The Host

March 8th, 2007 Film, Film Reviews, Personalities, Xpress

You probably don’t know this as you watch one of the most anticipated monster movies of recent times, but the first scene in The Host really happened.

In 2000, in a US military facility morgue in Seoul, an American doctor ordered a Korean assistant to dispose of dozens of bottles of highly toxic formaldehyde by tipping them down the sink, where they’d wind up in the Han River, the waterway that bisects the South Korean capital.

"When the incident happened the mental shock was quite huge," says The Host’s writer/director, Joon-ho Bong. "Americans always say they do things by law and do things reasonably but in their actual behaviour that wasn’t the case."

Xpress’ conversation with Bong happens over the phone via an interpreter, but even without the colloquial nuances of direct speech, it’s easy to understand the frustration with the US that gave Bong the idea. In fact, as he explains; "There’s a strong anti-American sentiment in the movie. America’s the most powerful country in the world and sometimes their influence can be positive, sometimes it’s negative. In one sense we could say they are the monster in this era."

With effects work from Australia’s John Cox Creature Workshop, Weta Digital and a San Francisco-based effects house called The Orphanage, The Host is something of an international effort, but even with the political undertones and Alien/Jaws appeal of a unique and eye catching monster, the old scripting axiom is true; the most important aspect to Bong is the characters.

It’s just one of the reasons critics everywhere have been crowing about how The Host is as effective a human drama as it is a horror movie. "I thought Korean audiences would react more strongly to that opening sequence," Bong says. "The reason the monster was created was due to the Americans and what they did. But generally people would find the main characters more attractive because they’re powerless, ordinary working class citizens and when you see what they go through you really relate to them more strongly."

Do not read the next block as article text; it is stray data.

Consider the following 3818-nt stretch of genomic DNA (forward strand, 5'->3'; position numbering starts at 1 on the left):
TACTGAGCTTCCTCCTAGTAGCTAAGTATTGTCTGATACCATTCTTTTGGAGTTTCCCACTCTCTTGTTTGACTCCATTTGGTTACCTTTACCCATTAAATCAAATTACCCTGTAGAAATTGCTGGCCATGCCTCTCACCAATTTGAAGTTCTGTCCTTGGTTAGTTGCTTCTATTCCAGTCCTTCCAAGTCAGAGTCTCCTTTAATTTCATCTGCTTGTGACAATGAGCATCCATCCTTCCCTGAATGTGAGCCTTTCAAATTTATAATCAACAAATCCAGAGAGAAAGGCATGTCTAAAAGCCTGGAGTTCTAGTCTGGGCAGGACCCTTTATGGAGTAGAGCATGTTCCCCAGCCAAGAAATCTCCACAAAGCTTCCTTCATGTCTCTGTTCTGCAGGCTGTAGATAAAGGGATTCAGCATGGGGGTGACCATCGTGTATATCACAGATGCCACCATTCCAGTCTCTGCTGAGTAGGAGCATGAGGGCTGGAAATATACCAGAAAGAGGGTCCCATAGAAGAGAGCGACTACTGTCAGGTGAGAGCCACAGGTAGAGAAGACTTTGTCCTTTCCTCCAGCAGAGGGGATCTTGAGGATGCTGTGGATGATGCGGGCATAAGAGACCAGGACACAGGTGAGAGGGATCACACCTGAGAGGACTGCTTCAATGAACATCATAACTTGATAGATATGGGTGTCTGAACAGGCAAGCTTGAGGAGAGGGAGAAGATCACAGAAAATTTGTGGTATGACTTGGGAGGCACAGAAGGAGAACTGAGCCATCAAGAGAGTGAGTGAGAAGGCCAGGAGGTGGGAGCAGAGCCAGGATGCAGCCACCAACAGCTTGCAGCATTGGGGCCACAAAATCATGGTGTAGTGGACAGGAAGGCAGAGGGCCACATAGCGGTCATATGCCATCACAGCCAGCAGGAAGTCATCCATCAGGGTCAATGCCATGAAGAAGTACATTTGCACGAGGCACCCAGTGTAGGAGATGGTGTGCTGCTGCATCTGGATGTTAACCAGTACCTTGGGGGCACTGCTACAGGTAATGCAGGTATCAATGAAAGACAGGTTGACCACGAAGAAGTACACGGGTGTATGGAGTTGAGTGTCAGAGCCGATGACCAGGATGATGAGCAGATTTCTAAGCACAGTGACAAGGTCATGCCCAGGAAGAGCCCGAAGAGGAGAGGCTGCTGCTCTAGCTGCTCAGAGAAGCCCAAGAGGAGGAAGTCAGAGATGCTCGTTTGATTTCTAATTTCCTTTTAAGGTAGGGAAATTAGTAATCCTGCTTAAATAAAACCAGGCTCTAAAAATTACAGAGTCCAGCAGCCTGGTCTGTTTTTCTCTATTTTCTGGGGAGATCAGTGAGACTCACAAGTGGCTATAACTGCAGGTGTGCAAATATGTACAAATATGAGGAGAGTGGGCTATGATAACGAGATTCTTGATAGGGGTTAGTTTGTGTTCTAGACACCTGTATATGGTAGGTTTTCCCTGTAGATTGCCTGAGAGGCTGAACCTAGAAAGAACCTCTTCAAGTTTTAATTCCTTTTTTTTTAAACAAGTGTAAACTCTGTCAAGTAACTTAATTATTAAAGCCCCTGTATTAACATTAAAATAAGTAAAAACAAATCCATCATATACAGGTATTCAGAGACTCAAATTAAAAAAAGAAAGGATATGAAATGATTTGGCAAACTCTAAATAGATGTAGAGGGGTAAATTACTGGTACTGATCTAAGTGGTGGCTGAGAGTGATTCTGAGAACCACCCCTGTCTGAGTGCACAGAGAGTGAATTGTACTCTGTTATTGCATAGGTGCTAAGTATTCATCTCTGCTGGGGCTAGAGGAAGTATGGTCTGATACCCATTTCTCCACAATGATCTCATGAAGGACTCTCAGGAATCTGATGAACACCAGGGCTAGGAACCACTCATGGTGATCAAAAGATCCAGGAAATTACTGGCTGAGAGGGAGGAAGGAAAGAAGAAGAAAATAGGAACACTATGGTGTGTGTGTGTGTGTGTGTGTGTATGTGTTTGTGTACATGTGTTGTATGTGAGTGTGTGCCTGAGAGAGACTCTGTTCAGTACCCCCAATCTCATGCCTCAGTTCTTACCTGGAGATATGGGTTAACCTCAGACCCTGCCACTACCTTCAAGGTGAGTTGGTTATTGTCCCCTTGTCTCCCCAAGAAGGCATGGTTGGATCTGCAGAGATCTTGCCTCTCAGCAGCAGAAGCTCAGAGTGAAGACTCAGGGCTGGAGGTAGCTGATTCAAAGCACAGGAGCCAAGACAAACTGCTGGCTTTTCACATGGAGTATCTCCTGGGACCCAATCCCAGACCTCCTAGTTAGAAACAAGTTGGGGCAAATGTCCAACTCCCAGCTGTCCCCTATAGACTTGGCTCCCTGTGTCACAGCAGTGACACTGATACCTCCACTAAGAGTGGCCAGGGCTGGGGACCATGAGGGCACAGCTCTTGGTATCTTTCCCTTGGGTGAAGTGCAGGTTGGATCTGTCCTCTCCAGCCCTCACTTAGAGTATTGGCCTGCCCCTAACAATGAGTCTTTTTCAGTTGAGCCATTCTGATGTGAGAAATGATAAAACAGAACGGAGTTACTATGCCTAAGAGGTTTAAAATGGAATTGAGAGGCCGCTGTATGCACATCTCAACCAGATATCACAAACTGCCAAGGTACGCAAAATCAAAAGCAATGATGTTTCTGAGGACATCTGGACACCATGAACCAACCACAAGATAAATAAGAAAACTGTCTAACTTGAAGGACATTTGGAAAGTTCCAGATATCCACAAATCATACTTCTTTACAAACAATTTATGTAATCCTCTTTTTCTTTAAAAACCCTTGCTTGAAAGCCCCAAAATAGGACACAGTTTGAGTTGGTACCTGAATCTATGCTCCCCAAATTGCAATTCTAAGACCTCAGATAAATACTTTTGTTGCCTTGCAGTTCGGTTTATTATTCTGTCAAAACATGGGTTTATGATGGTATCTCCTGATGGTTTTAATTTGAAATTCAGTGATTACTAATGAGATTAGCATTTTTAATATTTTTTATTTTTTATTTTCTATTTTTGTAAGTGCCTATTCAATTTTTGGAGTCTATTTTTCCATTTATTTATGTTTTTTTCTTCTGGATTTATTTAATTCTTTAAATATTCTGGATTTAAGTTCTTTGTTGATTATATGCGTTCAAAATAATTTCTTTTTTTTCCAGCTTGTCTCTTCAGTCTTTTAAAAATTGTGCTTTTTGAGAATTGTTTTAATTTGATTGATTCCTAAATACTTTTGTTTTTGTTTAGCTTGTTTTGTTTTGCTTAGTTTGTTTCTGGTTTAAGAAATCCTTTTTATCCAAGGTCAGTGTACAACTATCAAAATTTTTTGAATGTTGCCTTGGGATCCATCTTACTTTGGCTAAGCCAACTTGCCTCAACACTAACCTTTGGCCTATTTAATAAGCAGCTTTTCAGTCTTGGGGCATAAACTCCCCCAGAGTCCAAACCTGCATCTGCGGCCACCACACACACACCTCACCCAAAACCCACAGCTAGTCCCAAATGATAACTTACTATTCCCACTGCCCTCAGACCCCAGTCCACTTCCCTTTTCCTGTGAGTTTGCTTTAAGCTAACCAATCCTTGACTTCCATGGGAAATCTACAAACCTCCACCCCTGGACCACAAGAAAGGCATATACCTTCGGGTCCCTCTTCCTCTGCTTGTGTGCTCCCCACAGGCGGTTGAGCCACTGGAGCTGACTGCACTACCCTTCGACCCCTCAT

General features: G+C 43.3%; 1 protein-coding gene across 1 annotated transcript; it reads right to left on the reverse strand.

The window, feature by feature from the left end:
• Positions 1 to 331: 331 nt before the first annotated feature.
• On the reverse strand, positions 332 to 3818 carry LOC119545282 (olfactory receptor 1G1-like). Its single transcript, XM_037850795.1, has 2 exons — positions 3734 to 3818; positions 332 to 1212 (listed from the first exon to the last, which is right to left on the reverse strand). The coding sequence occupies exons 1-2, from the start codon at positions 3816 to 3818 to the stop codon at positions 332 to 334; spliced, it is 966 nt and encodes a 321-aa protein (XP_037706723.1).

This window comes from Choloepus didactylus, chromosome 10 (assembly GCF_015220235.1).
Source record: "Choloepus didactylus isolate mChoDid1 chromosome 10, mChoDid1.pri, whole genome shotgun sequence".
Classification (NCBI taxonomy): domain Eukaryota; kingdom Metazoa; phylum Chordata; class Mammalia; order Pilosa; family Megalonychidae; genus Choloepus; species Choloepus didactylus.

Don’t make the mistake of thinking you’re watching Terms of Endearment however. The monster attack scene — coming about five minutes in — is reminiscent of the Tyronnosaurus Rex arrival in Jurassic Park, the appearance of the first tornado in Twister or the moment in Pearl Harbor when the first Japanese finger releases the first bomb. The creature mutated thanks to poison emptied into the drains is the money shot you’ve bought your ticket for.

Lovable, irresponsible dolt Gang-du (Song) runs a takeaway food stall with his father along the banks of the Han River. One day when his cute daughter Hyun-Seo comes home from school, he’s sent out to deliver an order to a diner near the Han’s bank to find everyone crowded around watching something in the water.

After throwing stuff at the huge shadow and watching it swim off, everyone gradually drifts away, until Gang-du looks up to see the most horrific beast running down the riverbank towards him, crushing and attacking people left and right in an eye-popping steadicam sequence.

The creature is the host of a mutation caused by the toxicity of the river, and after a riverside bout of carnage, it swipes Hyun-Seo to drag back to its lair.

After the pandemonium has died down and Gang-du and his family have assembled in an emergency shelter believing Hyun-Seo dead, he suddenly gets a garbled call from her mobile.

Very much alive, we join Hyun-Seo in the creature’s lair deep in the riverside sewer system where she’s hiding among the dead bodies the creature is storing up for food. In the face of the authorities’ ineptitude and inflexibility, Gang-du and his family take matters into their own hands to save Hyun-Seo.

It’s a very cool idea for a story with a classic structure and it’s true, the characterisations and relationships between them do breathe new life into a very old genre where it would seem no new ground could be found.

None of it would work with cardboard cut-outs or shoddy animation however, and both the design of the creature and the astounding work by Weta and The Orphanage bringing it to life make the creature entirely believable.

The fantastic genres like horror and sci-fi are routinely rejected as forgettable but that’s only because the movies in them are usually poor carbon copies of themselves and each other. An exciting, good-looking and well-structured movie with good characters is increasingly harder to come by and transcends any genre. The Host breaks free of its limits effortlessly.


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